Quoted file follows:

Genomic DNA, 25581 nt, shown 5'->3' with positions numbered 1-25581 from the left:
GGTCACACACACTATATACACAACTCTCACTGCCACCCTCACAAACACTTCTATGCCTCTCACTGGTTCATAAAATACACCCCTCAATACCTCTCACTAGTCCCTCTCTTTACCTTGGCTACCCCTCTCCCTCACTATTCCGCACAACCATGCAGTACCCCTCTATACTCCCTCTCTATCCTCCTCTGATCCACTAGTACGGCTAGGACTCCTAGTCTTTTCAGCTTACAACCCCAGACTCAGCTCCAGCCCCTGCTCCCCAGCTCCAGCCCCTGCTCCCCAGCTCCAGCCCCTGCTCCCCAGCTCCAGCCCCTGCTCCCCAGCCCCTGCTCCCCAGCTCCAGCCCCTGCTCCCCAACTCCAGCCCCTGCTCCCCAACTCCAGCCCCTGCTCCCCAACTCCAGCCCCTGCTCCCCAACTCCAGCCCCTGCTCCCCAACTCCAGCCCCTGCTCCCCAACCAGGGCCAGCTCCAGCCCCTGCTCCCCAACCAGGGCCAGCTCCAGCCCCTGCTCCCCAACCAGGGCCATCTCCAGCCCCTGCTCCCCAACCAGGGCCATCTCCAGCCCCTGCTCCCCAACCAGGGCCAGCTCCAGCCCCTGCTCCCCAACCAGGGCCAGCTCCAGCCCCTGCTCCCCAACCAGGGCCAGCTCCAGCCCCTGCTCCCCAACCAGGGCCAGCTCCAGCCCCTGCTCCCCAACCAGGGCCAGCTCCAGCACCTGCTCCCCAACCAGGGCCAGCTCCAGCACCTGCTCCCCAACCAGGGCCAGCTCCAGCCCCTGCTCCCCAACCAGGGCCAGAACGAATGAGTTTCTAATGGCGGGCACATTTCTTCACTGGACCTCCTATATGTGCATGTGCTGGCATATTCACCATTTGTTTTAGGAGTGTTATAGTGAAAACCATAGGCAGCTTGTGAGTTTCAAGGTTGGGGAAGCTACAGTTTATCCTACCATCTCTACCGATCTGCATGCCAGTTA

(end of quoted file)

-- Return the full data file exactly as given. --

Genomic DNA, 25581 nt, shown 5'->3' with positions numbered 1-25581 from the left:
GGTCACACACACTATATACACAACTCTCACTGCCACCCTCACAAACACTTCTATGCCTCTCACTGGTTCATAAAATACACCCCTCAATACCTCTCACTAGTCCCTCTCTTTACCTTGGCTACCCCTCTCCCTCACTATTCCGCACAACCATGCAGTACCCCTCTATACTCCCTCTCTATCCTCCTCTGATCCACTAGTACGGCTAGGACTCCTAGTCTTTTCAGCTTACAACCCCAGACTCAGCTCCAGCCCCTGCTCCCCAGCTCCAGCCCCTGCTCCCCAGCTCCAGCCCCTGCTCCCCAGCTCCAGCCCCTGCTCCCCAGCCCCTGCTCCCCAGCTCCAGCCCCTGCTCCCCAACTCCAGCCCCTGCTCCCCAACTCCAGCCCCTGCTCCCCAACTCCAGCCCCTGCTCCCCAACTCCAGCCCCTGCTCCCCAACTCCAGCCCCTGCTCCCCAACCAGGGCCAGCTCCAGCCCCTGCTCCCCAACCAGGGCCAGCTCCAGCCCCTGCTCCCCAACCAGGGCCATCTCCAGCCCCTGCTCCCCAACCAGGGCCATCTCCAGCCCCTGCTCCCCAACCAGGGCCAGCTCCAGCCCCTGCTCCCCAACCAGGGCCAGCTCCAGCCCCTGCTCCCCAACCAGGGCCAGCTCCAGCCCCTGCTCCCCAACCAGGGCCAGCTCCAGCCCCTGCTCCCCAACCAGGGCCAGCTCCAGCACCTGCTCCCCAACCAGGGCCAGCTCCAGCACCTGCTCCCCAACCAGGGCCAGCTCCAGCCCCTGCTCCCCAACCAGGGCCAGAACGAATGAGTTTCTAATGGCGGGCACATTTCTTCACTGGACCTCCTATATGTGCATGTGCTGGCATATTCACCATTTGTTTTAGGAGTGTTATAGTGAAAACCATAGGCAGCTTGTGAGTTTCAAGGTTGGGGAAGCTACAGTTTATCCTACCATCTCTACCGATCTGCATGCCAGTTA